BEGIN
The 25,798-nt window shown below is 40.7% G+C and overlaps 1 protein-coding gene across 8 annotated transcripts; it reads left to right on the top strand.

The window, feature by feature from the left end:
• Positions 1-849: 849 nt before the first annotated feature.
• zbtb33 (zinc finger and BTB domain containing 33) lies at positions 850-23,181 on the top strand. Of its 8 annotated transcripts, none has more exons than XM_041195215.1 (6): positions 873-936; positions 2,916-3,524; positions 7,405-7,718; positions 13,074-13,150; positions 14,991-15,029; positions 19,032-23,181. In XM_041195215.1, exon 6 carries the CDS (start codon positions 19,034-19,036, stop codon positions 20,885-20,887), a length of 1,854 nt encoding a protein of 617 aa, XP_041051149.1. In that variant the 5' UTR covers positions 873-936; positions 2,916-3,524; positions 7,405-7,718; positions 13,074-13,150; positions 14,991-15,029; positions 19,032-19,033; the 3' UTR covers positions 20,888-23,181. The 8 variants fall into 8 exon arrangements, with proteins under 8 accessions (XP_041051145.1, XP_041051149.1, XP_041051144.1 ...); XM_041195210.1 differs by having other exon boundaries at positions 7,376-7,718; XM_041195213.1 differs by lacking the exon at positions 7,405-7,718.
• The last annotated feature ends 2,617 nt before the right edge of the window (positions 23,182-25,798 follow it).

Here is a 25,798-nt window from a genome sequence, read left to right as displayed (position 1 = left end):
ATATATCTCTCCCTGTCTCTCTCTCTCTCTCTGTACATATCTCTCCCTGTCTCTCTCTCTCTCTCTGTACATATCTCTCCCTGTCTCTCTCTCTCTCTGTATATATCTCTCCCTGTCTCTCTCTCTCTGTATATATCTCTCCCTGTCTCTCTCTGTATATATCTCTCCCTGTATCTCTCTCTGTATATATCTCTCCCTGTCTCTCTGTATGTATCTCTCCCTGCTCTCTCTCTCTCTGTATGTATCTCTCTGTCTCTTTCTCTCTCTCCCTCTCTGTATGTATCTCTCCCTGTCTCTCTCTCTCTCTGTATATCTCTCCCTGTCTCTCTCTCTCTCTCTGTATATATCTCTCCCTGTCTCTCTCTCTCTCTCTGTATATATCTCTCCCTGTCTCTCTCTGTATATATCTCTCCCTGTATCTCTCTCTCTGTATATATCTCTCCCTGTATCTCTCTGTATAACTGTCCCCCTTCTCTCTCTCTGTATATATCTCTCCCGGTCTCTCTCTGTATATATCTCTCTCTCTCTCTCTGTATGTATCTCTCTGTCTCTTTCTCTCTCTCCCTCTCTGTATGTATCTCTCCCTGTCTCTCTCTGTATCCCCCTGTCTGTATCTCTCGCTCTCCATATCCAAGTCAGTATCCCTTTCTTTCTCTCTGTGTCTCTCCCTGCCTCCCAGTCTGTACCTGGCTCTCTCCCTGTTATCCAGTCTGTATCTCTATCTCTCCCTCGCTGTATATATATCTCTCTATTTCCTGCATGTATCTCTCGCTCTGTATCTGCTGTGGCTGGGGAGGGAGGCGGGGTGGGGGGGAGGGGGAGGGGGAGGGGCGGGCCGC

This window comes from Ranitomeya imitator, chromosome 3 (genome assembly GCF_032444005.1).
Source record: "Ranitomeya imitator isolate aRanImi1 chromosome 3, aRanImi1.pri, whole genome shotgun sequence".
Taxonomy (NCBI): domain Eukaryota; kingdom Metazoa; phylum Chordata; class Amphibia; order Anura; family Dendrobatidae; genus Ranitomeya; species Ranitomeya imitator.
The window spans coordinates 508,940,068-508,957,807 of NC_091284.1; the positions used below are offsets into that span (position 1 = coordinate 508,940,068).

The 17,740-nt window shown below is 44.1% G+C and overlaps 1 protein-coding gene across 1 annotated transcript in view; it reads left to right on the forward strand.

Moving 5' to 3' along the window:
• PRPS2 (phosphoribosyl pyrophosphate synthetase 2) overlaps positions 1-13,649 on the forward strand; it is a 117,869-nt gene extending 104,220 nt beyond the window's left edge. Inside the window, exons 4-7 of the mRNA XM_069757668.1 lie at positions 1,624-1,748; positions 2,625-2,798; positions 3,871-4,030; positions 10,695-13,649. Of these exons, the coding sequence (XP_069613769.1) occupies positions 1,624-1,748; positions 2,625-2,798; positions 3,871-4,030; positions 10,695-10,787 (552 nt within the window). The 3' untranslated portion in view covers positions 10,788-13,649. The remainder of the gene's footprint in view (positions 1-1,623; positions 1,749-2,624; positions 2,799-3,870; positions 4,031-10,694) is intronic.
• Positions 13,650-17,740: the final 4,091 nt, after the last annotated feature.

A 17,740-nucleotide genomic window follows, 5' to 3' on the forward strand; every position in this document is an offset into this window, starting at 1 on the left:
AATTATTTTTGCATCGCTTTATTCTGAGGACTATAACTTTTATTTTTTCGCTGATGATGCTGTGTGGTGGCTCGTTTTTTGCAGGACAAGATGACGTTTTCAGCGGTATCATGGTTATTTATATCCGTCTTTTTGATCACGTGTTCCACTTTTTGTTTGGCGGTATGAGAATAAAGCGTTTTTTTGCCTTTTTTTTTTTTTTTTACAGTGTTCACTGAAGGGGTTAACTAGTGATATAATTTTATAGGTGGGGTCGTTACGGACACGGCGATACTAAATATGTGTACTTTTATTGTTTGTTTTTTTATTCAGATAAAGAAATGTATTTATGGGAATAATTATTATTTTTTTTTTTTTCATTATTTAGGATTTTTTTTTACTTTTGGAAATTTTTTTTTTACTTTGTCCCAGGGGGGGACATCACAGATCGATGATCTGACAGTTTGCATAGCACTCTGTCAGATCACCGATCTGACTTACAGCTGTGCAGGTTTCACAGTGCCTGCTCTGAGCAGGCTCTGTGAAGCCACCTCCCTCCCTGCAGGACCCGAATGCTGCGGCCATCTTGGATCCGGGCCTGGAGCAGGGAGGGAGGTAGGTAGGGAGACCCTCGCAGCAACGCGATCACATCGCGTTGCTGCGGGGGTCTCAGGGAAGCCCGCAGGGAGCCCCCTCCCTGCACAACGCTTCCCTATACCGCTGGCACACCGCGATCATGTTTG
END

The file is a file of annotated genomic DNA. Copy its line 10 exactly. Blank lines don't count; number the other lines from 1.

Taxonomy (NCBI): domain Eukaryota; kingdom Metazoa; phylum Chordata; class Amphibia; order Anura; family Dendrobatidae; genus Ranitomeya; species Ranitomeya imitator.